Sasha's surgery was scheduled for 2:30 pm and she wasn't allowed to eat all day. I thought that would be truly awful, but to be honest it was rather disconcertingly fine. Steve has a theory that since her meals were so regimented at the baby house, she hasn't yet learned to listen to her body when it comes to being hungry and full. I'm not sure if that's true or not, but you would think that a two-year-old would have strong negative opinions about not being fed all day and Sash just took it like a champ. We kept her busy and distracted and she did ask for food a few times, but surprisingly it was never a battle.

We got to Primary Children's Medical Center at 1:15 and went through the intake process just fine. We were told that the doctor was running a little behind (no big surprise there) and had a good time playing in the pre-surgery waiting room. Then we were told that the doctor was running a lot behind and we probably wouldn't get in to surgery until 4. Sigh.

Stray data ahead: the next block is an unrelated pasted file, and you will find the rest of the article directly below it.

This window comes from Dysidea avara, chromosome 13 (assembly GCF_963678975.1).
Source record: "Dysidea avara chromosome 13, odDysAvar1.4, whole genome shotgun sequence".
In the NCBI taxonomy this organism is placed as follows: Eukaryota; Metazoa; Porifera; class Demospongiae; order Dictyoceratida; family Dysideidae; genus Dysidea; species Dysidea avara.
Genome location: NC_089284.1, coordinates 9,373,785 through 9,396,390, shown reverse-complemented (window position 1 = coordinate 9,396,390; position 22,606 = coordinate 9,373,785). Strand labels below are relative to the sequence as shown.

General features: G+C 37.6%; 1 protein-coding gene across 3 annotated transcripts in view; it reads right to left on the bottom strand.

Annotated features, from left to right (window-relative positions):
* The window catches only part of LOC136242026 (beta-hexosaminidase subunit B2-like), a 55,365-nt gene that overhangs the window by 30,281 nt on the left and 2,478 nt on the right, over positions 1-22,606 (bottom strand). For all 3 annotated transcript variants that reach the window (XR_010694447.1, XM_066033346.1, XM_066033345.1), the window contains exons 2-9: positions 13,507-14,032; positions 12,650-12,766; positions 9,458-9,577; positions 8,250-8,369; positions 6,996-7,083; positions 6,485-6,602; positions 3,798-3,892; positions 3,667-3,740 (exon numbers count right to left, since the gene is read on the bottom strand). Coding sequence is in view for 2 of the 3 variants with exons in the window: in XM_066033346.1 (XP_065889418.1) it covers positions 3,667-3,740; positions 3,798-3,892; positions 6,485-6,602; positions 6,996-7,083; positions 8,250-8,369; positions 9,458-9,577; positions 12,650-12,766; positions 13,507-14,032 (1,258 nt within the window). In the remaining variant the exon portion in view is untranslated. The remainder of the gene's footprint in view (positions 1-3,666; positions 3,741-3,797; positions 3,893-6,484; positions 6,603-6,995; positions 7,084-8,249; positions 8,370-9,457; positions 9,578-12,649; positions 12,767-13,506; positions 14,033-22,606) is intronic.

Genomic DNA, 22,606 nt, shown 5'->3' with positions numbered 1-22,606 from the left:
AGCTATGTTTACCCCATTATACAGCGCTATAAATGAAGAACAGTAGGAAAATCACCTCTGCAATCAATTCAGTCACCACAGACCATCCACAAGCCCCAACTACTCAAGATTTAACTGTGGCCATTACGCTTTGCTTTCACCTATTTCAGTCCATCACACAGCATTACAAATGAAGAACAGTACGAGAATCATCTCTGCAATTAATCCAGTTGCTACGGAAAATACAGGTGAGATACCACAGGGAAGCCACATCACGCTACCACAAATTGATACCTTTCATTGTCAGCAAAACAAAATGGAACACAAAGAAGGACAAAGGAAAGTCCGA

But Sasha was fabulous. She happily blew bubbles, ate bubble solution (she wasn't supposed to eat or drink, but I don't think bubble solution counts), took rides in the little plastic cars, and otherwise occupied herself for the full 2 hour wait! What a kid.

At 4:00 she had a sedative and her craniofacial doc and ENT (Ear Nose Throat doc) chatted with us about the procedures. By that point she was really loopy and was happy to lay down in the wagon and go with the anesthesiologist. It was go time!